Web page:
A small oddball comet called Hartley 2, which is known for spewing water, has ice that contains the same chemical composition as Earth's oceans. It is the first time that ocean water has been detected in comets, providing new proof supporting a theory that water-rich comets were responsible for delivering a significant portion of the planet's oceans.

We were all surprised, said Ted Bergin, a University of Michigan astronomy professor.

Scientists believe Earth's oceans formed about 8 million years after the planet itself.

Water is the source of life on Earth. Without it man would die of thirst in less than a week.

Life would not exist on Earth without liquid water, and so the questions of how and when the oceans got here is a fundamental one, Bergin said. It's a big puzzle and these new findings are an important piece.

For decades researchers have been debating where the planet's water came from. Planet-formation models have shown that early Earth was much too dry in order to bear liquid water on its surface. Hence, that is why the origin of Earth's oceans a mystery.

Scientists have theorized that comets slammed into Earth after the planet cooled. However, in the 1980s, measurements of the ratio of normal to semiheavy molecules - the D/H ratio - in comet water led to questions about this speculation. Since then researchers found that several comets in our solar system have D/H ratios that are much different from what's in Earth's water.

The D/H ratio is the proportion of deuterium, or heavy hydrogen, in the water. A deuterium atom is a hydrogen with an extra neutron in its nucleus.

In semiheavy water molecule, one hydrogen atom (H) is replaced with a heavier type called deuterium (D). All water has a D/H ratio. Deuterium is a very stable atom and this ratio can go unaffected for years.

Study leader Paul Hartogh, an astronomer at the Max Planck Institute for Solar System Research in Germany, told National Geographic that those results show that possibly only about 10 percent of Earth's water could've come from comets.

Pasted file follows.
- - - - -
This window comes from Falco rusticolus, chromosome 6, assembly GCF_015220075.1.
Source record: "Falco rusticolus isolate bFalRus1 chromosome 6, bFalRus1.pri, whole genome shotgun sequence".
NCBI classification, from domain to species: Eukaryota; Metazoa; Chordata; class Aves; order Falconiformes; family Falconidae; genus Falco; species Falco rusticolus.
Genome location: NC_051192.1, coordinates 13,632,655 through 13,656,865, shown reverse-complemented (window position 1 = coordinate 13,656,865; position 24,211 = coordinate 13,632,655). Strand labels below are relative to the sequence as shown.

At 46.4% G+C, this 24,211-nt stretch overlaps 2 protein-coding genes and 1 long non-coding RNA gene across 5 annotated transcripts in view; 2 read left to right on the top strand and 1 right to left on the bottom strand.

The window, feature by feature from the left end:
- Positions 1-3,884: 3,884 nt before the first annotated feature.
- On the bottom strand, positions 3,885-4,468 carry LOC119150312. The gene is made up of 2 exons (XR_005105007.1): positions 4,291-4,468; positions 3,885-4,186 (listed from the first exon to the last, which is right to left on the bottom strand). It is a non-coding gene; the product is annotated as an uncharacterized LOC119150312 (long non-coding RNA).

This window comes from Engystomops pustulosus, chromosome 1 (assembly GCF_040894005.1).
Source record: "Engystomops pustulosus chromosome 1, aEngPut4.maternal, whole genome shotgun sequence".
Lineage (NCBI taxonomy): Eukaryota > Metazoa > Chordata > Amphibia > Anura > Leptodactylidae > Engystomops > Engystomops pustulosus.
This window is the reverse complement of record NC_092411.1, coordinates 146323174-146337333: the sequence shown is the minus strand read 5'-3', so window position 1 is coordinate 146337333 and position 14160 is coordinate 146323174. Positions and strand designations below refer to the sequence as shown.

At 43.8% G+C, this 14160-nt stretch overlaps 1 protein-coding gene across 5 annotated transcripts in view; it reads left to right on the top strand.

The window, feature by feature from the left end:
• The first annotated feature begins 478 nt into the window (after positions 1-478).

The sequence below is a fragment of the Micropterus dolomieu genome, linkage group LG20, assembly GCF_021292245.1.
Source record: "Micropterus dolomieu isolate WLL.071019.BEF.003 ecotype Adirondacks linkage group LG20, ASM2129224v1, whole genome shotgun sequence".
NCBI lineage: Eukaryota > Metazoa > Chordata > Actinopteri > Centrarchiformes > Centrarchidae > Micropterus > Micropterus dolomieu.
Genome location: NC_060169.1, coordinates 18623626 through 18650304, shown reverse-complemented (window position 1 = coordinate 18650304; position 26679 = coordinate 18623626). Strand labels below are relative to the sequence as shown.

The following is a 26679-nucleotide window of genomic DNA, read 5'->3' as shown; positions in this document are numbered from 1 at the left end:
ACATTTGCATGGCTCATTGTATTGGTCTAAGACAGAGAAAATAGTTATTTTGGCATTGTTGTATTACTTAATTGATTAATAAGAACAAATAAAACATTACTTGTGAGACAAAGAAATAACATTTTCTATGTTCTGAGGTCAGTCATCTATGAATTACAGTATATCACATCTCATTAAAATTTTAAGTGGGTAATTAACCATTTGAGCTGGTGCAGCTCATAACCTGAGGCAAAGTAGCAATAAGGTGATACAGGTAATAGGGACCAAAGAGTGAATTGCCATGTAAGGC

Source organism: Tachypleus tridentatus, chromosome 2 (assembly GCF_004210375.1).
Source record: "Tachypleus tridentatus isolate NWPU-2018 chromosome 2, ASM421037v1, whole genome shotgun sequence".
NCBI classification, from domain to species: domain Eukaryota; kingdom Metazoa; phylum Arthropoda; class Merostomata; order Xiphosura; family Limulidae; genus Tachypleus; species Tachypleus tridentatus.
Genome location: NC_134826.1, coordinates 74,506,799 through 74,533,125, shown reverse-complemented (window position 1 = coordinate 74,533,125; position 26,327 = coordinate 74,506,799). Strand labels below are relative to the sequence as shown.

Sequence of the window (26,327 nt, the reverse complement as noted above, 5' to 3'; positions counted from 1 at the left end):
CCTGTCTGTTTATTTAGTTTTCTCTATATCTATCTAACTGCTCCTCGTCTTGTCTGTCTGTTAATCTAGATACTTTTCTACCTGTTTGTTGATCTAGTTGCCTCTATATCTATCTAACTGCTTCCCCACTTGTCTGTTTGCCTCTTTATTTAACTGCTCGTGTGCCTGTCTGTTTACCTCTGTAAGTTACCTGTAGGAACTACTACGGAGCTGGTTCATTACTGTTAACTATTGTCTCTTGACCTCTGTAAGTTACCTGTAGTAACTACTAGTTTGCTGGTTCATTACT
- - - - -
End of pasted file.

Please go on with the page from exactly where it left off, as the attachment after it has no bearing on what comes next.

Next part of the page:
In January, researchers have noted that comets may have also supplied water to the Moon.

When astrophysicists led by James Greenwood of Wesleyan University in Connecticut examined lunar rock samples, they found that minerals on the moon had similar atomic signatures to comets, according to research published in Nature Geoscience.

Planetary researchers such as Lawrence Taylor, from the University of Tennessee, Knoxville, and his colleague Yang Liu, wrote that the current study might suggest the solar system may have more water with ocean-like qualities anticipated.

This claim, if substantiated with additional measurements in future, suggests significant modifications on current models of early solar system dynamics and origin of water in inner solar system bodies, the researchers wrote in an email to IB Times. They were not involved in the current study. It is imagined that during the early formation of the Earth-Moon system, just after the Giant Impact, the Earth already had most of its water, but the Moon has none, the researchers wrote. It is imagined that during the early formation of the Earth-Moon system, just after the Giant Impact, the Earth already had most of its water, but the Moon has none.

Bergin is also a co-investigator on HiFi, the Heterodyne Instrument for the Infrared on the Hershel Space Observatory. He and other researchers were able to find that the ice on Hartley 2 had similar composition to the Earth's oceans based on measurements from HiFi.

Both have similar D/H ratios, researchers said.

Only six other comets HiFi measured in recent years had a much different D/H ratio than Earth's oceans. This means that similar comets couldn't have been responsible for more than 10 percent of Earth's water, according to researchers of the current study published in the journal Nature.

Therefore, the astronomers hypothesize that Hartley 2 originated from a different part of the solar system than the other six comets.

Researchers said Hartley most likely formed in the Kuiper belt. This starts near Pluto at about 30 times farther from the sun than the Earth is. The other six comets come from the Oort Cloud more than 5,000 times farther out.

The results show that the amount of material out there that could have contributed to Earth's oceans is perhaps larger than we thought, Bergin said.